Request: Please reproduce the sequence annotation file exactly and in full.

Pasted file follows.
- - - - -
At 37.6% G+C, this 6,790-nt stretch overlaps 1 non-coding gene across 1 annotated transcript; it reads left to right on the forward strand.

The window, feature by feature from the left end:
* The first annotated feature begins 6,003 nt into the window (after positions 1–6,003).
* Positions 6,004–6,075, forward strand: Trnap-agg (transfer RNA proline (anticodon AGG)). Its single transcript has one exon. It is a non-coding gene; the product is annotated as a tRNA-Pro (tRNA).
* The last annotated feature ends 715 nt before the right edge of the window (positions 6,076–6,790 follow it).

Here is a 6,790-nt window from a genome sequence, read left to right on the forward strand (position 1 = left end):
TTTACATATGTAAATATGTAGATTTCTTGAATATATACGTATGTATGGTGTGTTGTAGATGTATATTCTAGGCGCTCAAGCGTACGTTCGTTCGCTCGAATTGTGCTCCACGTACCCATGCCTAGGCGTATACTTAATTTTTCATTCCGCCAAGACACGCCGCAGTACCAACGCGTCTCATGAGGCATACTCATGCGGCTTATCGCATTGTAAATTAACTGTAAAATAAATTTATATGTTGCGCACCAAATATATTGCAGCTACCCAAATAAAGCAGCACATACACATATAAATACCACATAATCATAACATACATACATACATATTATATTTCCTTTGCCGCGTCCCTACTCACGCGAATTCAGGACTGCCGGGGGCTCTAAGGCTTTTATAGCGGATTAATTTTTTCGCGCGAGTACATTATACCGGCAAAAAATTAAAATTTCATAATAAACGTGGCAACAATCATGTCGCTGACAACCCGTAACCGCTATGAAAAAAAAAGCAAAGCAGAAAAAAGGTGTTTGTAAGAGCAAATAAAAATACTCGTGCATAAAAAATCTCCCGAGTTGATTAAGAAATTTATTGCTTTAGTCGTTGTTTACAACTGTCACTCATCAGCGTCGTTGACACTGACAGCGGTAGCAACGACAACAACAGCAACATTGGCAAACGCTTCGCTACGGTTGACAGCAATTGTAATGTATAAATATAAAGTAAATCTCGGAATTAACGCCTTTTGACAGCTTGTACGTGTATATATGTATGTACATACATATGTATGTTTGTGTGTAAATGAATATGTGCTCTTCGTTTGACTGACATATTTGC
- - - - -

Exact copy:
At 37.6% G+C, this 6,790-nt stretch overlaps 1 non-coding gene across 1 annotated transcript; it reads left to right on the forward strand.

The window, feature by feature from the left end:
* The first annotated feature begins 6,003 nt into the window (after positions 1–6,003).
* Positions 6,004–6,075, forward strand: Trnap-agg (transfer RNA proline (anticodon AGG)). Its single transcript has one exon. It is a non-coding gene; the product is annotated as a tRNA-Pro (tRNA).
* The last annotated feature ends 715 nt before the right edge of the window (positions 6,076–6,790 follow it).

Here is a 6,790-nt window from a genome sequence, read left to right on the forward strand (position 1 = left end):
TTTACATATGTAAATATGTAGATTTCTTGAATATATACGTATGTATGGTGTGTTGTAGATGTATATTCTAGGCGCTCAAGCGTACGTTCGTTCGCTCGAATTGTGCTCCACGTACCCATGCCTAGGCGTATACTTAATTTTTCATTCCGCCAAGACACGCCGCAGTACCAACGCGTCTCATGAGGCATACTCATGCGGCTTATCGCATTGTAAATTAACTGTAAAATAAATTTATATGTTGCGCACCAAATATATTGCAGCTACCCAAATAAAGCAGCACATACACATATAAATACCACATAATCATAACATACATACATACATATTATATTTCCTTTGCCGCGTCCCTACTCACGCGAATTCAGGACTGCCGGGGGCTCTAAGGCTTTTATAGCGGATTAATTTTTTCGCGCGAGTACATTATACCGGCAAAAAATTAAAATTTCATAATAAACGTGGCAACAATCATGTCGCTGACAACCCGTAACCGCTATGAAAAAAAAAGCAAAGCAGAAAAAAGGTGTTTGTAAGAGCAAATAAAAATACTCGTGCATAAAAAATCTCCCGAGTTGATTAAGAAATTTATTGCTTTAGTCGTTGTTTACAACTGTCACTCATCAGCGTCGTTGACACTGACAGCGGTAGCAACGACAACAACAGCAACATTGGCAAACGCTTCGCTACGGTTGACAGCAATTGTAATGTATAAATATAAAGTAAATCTCGGAATTAACGCCTTTTGACAGCTTGTACGTGTATATATGTATGTACATACATATGTATGTTTGTGTGTAAATGAATATGTGCTCTTCGTTTGACTGACATATTTGC